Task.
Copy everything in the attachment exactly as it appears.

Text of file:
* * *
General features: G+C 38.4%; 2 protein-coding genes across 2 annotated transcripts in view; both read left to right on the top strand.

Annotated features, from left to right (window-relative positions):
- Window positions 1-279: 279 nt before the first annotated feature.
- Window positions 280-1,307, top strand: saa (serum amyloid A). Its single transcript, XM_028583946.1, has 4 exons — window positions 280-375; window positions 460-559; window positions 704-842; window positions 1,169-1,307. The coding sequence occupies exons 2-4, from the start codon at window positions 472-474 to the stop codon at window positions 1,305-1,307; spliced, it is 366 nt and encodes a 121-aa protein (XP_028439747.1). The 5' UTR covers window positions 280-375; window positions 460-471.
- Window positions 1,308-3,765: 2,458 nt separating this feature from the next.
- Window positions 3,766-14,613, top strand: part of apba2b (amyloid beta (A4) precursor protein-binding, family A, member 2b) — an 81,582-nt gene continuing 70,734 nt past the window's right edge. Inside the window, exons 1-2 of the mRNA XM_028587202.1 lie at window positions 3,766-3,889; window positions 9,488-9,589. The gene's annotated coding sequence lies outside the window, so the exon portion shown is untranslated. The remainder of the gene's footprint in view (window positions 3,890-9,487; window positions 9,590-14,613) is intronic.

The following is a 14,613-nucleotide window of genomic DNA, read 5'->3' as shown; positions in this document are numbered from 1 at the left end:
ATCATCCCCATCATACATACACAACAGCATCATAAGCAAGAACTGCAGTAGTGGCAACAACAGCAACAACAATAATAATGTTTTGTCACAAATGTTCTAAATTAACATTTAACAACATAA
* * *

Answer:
General features: G+C 38.4%; 2 protein-coding genes across 2 annotated transcripts in view; both read left to right on the top strand.

Annotated features, from left to right (window-relative positions):
- Window positions 1-279: 279 nt before the first annotated feature.
- Window positions 280-1,307, top strand: saa (serum amyloid A). Its single transcript, XM_028583946.1, has 4 exons — window positions 280-375; window positions 460-559; window positions 704-842; window positions 1,169-1,307. The coding sequence occupies exons 2-4, from the start codon at window positions 472-474 to the stop codon at window positions 1,305-1,307; spliced, it is 366 nt and encodes a 121-aa protein (XP_028439747.1). The 5' UTR covers window positions 280-375; window positions 460-471.
- Window positions 1,308-3,765: 2,458 nt separating this feature from the next.
- Window positions 3,766-14,613, top strand: part of apba2b (amyloid beta (A4) precursor protein-binding, family A, member 2b) — an 81,582-nt gene continuing 70,734 nt past the window's right edge. Inside the window, exons 1-2 of the mRNA XM_028587202.1 lie at window positions 3,766-3,889; window positions 9,488-9,589. The gene's annotated coding sequence lies outside the window, so the exon portion shown is untranslated. The remainder of the gene's footprint in view (window positions 3,890-9,487; window positions 9,590-14,613) is intronic.

The following is a 14,613-nucleotide window of genomic DNA, read 5'->3' as shown; positions in this document are numbered from 1 at the left end:
ATCATCCCCATCATACATACACAACAGCATCATAAGCAAGAACTGCAGTAGTGGCAACAACAGCAACAACAATAATAATGTTTTGTCACAAATGTTCTAAATTAACATTTAACAACATAA